Bring on the deal hunters.
Bring on the deal hunters.
Grocery store operator Safeway said Thursday its customer loyalty program helped its fourth-quarter net income jump 13 percent in the fourth quarter, far surpassing expectations.
Shares jumped more than 13 percent in afternoon trading on the better-than-expected results.
Supermarkets have struggled to find the balance between customers’ need for low price food and fluctuating food costs. Also, in addition to competition from retailers such as Target and Wal-Mart, traditional supermarkets are competing more with drugstore chains and dollar stores.
- Narcotics dog hospitalized after ingesting meth
- It's no easy task, but contract extension for Seahawks QB Russell Wilson will get done
- Newcomers arriving in record numbers, but from where?
- Toppled fish truck makes a stinker of a commute Tuesday night
- Amazon devouring quarter of Seattle's best office space
Most Read Stories
Safeway’s solution has been investing heavily in its “Just for U” customer loyalty program, which offers personalized discounts based on past purchases. The Pleasanton, Calif.-based grocer said Thursday the program is driving market share gains and profits, evidence that the investment is beginning to pay off.
CEO Steven Burd said about 45 percent of its sales are from people registered for its loyalty program. The goal is 65 percent. So far the program is performing better than expectations, Burd said.
“Our best customers are becoming increasingly more loyal and buying more items per trip,” Burd said.
The mobile component of the program, which includes apps for most smartphones and an iPad app launched last quarter, has had higher usage than expected. Digital coupons have also performed well, an area that Safeway wants to expand, Burd said.
“As people become more digital, there is an opportunity which we are working hard at to actually get out of the paper ads and make the ad itself personalized for every household,” he said.
Safeway Inc., which runs its namesake chain as well as Vons, Dominick’s and others in the U.S. and western Canada, said that in the three months ended Dec. 29, net income rose 13 percent to $244 million, or $1.02 per share. That compares with $215.6 million, or 67 cents per share, in the prior year. Excluding a benefit from a legal settlement, it earned 94 cents per share. That handily beat analyst expectations of 76 cents per share, according to a FactSet poll.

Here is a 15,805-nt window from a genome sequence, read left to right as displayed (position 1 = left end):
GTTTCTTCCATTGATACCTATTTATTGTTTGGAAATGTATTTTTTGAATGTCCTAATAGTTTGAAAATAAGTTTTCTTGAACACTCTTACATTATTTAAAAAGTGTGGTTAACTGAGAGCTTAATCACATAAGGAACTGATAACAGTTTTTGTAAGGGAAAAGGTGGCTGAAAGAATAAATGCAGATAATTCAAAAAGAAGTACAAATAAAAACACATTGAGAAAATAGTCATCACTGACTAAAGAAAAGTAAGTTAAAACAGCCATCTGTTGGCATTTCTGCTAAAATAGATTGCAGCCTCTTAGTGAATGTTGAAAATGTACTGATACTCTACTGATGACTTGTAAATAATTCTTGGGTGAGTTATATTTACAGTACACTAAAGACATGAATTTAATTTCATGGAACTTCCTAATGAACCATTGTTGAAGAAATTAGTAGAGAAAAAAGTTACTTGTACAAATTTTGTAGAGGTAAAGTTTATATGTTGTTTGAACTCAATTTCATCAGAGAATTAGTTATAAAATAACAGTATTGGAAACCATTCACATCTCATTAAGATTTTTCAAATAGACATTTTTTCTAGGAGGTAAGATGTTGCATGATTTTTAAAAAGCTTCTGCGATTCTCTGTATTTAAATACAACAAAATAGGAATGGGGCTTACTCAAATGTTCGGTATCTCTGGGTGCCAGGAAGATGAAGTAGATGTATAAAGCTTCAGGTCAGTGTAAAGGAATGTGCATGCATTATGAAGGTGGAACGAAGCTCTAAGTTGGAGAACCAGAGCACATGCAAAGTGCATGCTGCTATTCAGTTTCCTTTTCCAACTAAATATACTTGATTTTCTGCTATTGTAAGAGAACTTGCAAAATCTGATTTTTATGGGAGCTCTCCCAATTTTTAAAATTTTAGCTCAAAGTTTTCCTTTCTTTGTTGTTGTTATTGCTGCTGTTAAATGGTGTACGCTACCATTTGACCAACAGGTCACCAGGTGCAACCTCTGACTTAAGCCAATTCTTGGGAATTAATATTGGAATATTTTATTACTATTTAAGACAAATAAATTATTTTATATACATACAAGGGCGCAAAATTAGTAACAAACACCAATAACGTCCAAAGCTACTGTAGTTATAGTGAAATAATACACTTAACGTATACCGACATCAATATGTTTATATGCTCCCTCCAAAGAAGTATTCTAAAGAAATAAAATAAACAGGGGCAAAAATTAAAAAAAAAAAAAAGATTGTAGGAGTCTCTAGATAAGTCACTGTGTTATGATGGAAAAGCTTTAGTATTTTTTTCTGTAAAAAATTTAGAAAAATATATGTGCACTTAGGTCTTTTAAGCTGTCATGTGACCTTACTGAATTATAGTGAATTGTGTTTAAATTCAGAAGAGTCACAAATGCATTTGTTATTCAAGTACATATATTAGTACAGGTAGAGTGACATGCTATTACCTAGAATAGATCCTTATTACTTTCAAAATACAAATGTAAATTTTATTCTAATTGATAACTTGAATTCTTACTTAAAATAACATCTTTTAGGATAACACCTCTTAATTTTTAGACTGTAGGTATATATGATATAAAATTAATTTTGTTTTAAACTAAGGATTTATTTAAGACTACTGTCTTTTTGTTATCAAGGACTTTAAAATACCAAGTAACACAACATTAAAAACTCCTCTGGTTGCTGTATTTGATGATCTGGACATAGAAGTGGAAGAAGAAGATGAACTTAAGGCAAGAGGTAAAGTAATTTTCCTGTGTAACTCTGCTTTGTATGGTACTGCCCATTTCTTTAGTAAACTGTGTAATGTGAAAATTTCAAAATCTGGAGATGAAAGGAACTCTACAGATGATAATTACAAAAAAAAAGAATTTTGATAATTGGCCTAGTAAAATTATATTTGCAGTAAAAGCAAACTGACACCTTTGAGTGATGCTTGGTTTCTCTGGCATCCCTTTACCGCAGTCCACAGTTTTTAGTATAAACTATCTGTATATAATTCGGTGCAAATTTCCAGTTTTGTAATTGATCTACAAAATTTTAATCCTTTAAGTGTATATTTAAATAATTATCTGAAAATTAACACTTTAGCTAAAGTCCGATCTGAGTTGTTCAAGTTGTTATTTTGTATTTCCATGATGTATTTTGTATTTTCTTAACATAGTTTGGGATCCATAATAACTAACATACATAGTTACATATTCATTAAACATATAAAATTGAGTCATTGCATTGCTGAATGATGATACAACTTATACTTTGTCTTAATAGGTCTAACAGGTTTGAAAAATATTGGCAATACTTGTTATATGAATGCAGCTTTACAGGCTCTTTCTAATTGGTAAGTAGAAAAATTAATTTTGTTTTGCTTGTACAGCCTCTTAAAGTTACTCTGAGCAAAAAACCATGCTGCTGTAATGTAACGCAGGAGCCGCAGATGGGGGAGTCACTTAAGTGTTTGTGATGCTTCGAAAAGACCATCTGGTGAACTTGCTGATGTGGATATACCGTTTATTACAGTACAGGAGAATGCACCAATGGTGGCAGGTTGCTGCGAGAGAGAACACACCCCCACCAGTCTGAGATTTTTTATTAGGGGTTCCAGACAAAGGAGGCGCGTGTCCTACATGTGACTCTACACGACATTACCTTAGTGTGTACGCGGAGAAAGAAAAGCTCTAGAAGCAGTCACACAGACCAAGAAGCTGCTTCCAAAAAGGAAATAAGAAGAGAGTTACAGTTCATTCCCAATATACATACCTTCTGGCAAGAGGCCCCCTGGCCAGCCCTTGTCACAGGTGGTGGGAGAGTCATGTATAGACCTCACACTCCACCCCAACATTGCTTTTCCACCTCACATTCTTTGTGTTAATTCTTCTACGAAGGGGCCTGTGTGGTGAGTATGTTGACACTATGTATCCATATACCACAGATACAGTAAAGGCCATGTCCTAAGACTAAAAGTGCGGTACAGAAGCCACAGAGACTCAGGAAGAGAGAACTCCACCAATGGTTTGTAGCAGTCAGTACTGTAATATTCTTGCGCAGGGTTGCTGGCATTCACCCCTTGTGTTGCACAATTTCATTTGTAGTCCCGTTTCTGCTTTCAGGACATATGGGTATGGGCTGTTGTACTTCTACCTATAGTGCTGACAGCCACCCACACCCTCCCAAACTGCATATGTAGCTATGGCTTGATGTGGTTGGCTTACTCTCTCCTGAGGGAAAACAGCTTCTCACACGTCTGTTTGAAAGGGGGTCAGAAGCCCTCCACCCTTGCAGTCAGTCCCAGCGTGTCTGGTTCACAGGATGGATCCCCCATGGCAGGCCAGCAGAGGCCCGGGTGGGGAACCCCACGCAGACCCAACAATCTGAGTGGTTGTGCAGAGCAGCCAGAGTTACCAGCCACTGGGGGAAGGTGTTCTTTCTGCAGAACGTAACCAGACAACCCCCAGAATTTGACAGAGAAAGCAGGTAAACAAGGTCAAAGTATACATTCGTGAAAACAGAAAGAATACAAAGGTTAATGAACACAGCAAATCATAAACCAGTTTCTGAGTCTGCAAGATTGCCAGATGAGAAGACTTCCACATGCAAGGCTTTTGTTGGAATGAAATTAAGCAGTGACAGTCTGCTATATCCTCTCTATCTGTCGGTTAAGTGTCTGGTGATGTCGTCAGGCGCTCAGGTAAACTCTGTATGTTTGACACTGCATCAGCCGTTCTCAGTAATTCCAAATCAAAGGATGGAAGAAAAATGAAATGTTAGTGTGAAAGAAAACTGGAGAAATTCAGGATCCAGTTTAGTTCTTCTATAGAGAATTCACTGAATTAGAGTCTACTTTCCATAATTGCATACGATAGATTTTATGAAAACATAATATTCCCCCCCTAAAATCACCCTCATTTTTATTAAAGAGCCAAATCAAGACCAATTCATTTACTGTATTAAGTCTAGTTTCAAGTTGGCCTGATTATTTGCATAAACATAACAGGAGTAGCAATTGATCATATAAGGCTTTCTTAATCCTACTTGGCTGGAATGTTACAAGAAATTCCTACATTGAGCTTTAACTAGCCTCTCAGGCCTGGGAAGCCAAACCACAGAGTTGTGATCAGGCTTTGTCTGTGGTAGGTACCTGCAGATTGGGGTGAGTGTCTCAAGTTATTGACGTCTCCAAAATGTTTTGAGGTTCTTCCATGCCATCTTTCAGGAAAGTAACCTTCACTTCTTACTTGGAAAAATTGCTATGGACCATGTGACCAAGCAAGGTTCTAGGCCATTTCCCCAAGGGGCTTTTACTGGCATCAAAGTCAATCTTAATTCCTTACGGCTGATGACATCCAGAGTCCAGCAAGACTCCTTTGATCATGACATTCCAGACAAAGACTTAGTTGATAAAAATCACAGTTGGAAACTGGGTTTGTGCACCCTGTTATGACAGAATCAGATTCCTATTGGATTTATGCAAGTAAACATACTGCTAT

A 26 percent decline in the number of Safeway shares helped make the value of each remaining share higher.
Revenue edged up 1 percent to $13.77 billion from $13.6 billion in the prior year. Analysts expected $13.69 billion.
Revenue was helped by higher prepaid and gift card sales. Revenue in stores open at least one year, a key retail metric, rose 0.8 percent, hurt by a customer shift to generic drugs.
For the year, net income rose 15 percent to $596.5 million, or $2.41 per share. That compares with $516.7 million, or $1.49 per share in the prior year. Revenue rose 1 percent to $44.21 billion from $43.63 billion in the prior year.
The company did not give specific guidance but CEO Burd said eight weeks into the quarter revenue in stores open at least one year is up 2 percent, so that figure could be up 1.8 percent to 2 percent in the quarter.
“As Just for U matures, and as the fuel and wellness initiatives are rolled out, we feel our volume, our market share, and our (revenue in stores open at least one year) should only continue to improve,” he said.
The company plans to give detailed guidance at an investor event on March 6.
Its shares rose $2.72, or 13.5 percent, to $22.84 in afternoon trading after rising as high as $23.96 earlier in the session. That was its highest level since July 2011.